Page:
Not surprisingly, those who consumed the energy drink experienced a marked rise in blood pressure when compared to the placebo group. Here is what really got us: those who consumed less caffeine had almost double the rise in blood pressure compared to those who consumed more than the equivalent of caffeine found in one cup of coffee daily.
Hot water (8 oz.)
Let’s start with hot water. We’re not talking about boiling hot water, so don’t feel like you need to burn your mouth. But warm to hot water actually has several benefits to it. First, it aids with digestion by helping to break down food easier. Cold water, on the other hand, tends to harden the oils that you’re eating, which makes absorption more difficult. Warm water also has a calming effect on the body and enhances your blood circulation. Finally, water is necessary to flush out toxins from the body.
Apple cider vinegar (2 tbsp.)
Apple cider vinegar has been a popular addition to many people’s diets and lives. Consuming it before a meal will aid in digestion, helping those who suffer from low stomach acid. Apple cider vinegar also lowers blood sugar, which is especially helpful for people with type 2 diabetes. It is also said to reduce appetite; you’re likely to eat fewer calories during your meal.
Raw honey (2 tbsp.)
For a third ingredient, we recommend raw honey. Honey has been touted as the ideal pre-workout food. As a matter of fact, it trumps other forms of carbohydrates because it also contains vitamins and protein. Thanks to its antioxidants, honey is also a great immune booster. This is especially important as the days get shorter and colder, and we are exposed to more cold viruses. Should you already have a sore throat, raw honey has been shown to relieve soreness and itchiness, particularly when combined with warm water.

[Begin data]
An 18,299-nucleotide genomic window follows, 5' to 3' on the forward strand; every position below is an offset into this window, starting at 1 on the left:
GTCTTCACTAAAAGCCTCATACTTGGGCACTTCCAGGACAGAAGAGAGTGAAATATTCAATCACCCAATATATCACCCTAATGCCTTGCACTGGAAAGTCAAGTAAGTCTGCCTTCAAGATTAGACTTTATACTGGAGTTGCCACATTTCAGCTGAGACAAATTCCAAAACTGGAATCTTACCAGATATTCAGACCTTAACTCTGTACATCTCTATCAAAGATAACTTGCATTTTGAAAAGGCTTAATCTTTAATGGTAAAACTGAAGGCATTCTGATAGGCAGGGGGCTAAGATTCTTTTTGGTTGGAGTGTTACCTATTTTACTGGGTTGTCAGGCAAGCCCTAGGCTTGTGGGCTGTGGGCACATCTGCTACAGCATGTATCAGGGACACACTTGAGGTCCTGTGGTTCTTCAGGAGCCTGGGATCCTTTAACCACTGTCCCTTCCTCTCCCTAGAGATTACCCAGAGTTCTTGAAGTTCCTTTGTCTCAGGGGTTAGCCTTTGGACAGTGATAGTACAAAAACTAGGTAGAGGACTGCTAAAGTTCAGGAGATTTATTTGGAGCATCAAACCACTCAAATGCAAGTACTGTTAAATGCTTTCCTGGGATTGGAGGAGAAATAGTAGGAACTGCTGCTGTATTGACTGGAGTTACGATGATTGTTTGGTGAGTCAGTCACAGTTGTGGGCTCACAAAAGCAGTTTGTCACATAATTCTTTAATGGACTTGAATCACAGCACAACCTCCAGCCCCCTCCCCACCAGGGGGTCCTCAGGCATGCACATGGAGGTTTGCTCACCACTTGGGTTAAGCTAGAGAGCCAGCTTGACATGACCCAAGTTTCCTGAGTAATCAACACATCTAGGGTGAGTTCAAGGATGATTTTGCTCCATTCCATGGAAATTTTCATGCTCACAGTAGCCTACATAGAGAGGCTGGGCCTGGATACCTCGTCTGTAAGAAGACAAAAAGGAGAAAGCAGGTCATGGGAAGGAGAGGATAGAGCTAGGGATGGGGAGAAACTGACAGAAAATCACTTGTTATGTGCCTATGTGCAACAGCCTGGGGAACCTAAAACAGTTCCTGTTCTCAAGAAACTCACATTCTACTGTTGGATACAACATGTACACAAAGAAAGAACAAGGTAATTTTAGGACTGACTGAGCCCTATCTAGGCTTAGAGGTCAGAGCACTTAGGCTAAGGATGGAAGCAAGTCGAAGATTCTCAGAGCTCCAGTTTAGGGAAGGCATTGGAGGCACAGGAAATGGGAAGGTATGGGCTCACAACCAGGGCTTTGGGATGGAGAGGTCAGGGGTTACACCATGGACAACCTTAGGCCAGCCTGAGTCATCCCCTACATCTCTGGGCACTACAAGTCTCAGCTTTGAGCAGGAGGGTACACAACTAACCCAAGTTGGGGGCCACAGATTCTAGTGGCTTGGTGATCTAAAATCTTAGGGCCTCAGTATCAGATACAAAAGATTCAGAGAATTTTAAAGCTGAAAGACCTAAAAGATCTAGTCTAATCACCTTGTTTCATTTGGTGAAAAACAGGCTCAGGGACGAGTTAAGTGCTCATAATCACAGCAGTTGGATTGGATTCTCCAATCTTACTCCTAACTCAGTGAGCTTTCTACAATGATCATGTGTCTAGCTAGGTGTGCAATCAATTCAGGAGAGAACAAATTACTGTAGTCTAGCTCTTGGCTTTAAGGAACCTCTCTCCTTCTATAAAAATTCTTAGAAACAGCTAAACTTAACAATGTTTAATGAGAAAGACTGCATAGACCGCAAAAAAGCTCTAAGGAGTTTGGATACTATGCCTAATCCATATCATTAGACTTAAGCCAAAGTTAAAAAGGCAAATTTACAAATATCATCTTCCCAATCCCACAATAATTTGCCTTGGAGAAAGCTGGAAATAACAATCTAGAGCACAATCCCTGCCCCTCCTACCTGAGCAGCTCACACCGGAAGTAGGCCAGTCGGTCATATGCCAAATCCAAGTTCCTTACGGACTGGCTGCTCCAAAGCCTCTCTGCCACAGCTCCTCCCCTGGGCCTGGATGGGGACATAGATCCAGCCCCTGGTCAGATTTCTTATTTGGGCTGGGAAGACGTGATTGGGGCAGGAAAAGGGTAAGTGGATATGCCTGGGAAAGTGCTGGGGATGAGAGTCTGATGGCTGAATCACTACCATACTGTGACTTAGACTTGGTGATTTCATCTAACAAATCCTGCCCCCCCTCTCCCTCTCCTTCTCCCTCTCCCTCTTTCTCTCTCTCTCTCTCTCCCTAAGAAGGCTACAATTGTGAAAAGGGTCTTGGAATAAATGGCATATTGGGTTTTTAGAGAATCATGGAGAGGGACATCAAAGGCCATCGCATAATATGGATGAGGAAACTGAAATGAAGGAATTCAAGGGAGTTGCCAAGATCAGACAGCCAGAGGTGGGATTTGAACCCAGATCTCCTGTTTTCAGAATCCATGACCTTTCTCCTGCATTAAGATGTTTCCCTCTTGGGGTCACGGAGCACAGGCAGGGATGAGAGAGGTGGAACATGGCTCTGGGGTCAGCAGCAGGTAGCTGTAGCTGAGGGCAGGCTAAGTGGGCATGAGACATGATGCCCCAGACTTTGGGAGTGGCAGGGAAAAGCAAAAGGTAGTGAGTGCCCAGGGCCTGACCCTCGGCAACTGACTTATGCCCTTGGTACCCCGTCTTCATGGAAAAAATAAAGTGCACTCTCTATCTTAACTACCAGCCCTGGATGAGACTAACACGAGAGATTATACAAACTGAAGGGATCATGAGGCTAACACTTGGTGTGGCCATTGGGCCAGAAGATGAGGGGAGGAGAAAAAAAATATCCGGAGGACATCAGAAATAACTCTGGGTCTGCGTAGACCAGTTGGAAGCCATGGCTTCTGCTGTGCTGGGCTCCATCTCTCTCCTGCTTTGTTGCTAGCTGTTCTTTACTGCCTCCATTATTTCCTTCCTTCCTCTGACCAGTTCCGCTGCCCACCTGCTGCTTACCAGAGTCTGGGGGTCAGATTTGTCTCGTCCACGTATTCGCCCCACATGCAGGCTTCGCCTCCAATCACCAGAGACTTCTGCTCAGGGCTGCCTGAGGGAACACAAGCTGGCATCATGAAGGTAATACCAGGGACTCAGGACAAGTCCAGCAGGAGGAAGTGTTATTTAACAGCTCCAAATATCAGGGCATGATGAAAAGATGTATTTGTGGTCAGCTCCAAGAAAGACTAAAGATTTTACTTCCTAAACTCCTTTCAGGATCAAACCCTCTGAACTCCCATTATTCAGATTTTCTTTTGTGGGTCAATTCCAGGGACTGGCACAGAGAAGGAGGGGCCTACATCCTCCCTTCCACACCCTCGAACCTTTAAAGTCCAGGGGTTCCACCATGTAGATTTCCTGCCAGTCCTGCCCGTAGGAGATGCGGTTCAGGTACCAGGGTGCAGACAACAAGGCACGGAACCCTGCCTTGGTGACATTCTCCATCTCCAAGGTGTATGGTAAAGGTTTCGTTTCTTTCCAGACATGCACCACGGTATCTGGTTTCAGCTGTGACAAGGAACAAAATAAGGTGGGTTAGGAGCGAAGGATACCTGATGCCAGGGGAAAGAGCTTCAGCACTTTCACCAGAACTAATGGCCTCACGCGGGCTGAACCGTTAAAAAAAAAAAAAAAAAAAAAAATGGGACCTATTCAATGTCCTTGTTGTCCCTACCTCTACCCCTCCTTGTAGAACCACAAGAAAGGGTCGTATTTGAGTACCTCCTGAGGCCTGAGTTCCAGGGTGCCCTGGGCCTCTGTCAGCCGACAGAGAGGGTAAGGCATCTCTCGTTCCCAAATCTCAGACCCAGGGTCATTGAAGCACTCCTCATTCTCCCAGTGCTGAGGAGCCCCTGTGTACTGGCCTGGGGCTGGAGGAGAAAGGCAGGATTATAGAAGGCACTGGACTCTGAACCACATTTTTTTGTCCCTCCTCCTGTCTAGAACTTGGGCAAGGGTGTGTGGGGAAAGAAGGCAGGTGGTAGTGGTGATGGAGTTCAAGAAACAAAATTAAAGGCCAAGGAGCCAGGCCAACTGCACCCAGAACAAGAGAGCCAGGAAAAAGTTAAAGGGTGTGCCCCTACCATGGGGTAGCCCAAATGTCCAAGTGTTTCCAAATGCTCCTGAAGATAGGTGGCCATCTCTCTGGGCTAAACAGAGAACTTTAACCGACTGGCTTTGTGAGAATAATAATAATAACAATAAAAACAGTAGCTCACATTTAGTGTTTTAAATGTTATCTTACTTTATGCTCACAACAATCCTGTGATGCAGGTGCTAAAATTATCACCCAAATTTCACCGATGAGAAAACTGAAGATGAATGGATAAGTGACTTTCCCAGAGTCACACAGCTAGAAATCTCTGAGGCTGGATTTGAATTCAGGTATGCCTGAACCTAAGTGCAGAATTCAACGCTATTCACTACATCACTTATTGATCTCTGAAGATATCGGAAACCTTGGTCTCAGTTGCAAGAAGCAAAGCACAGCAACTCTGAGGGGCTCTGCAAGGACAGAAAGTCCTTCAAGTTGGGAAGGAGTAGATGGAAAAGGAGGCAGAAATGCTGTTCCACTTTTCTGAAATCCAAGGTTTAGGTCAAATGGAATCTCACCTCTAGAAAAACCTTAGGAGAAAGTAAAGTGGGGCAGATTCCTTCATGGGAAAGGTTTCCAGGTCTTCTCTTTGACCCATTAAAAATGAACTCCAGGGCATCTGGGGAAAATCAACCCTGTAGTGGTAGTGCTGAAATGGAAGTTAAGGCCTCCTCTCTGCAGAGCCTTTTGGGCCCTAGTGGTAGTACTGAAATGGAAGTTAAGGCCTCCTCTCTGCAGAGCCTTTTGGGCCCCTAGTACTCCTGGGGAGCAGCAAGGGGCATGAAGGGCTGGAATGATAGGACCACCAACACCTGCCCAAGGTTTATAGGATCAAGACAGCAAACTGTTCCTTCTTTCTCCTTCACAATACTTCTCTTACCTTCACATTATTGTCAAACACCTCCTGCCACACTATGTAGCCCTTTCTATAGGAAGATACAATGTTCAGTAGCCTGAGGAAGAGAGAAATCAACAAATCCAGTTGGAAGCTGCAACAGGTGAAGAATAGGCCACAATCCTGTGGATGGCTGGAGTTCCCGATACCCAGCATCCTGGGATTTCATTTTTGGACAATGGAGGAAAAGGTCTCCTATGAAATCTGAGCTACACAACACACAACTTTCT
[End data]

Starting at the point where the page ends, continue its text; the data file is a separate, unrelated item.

Honey will provide hours of energy. Because it is sweet, it makes an ideal addition to your morning energy elixir. The combination of apple cider vinegar and raw honey is especially powerful. Even though they both have a low pH level, once consumed they turn alkaline and raise the overall alkalinity of the body, making you less likely to become ill.
Virgin coconut oil (1 tsp.)
Virgin coconut oil is all the rage nowadays, and there’s a good reason for it. The medium-chain triglycerides in coconut oil are easily absorbed. It is also low in cholesterol — as a matter of fact, it increases (“good”) cholesterol HDL. Plus, it has antibacterial and antifungal properties. The liver easily converts coconut oil into energy instead of storing it as fat. The fat contained in coconut oil provides a quick and lasting source of energy and boosts the immune system. Some studies have shown that it increases brain function and better memory. Plus, coconut oil will slow down the absorption of other nutrients, which means you’ll stay fuller for longer. Coconut oil is solid at room temperature, but it makes a great addition to a warm morning beverage once melted.
Cayenne pepper (small shake)
Finally, to add a little spice to the mix, use some cayenne pepper. Be very careful with this ingredient. Not all people should consume cayenne pepper before breakfast, especially if they know they have a sensitive gut. If in doubt, leave it out.
How to make the elixir
Consume this all-day energy elixir every morning and warm up a second cup at work to enjoy mid day. This concoction of five potent ingredients will provide valuable nutrients to your body. It will assist major organs such as your stomach, liver, pancreas, and intestines. Best of all, it will rescue you from the dreaded afternoon slump.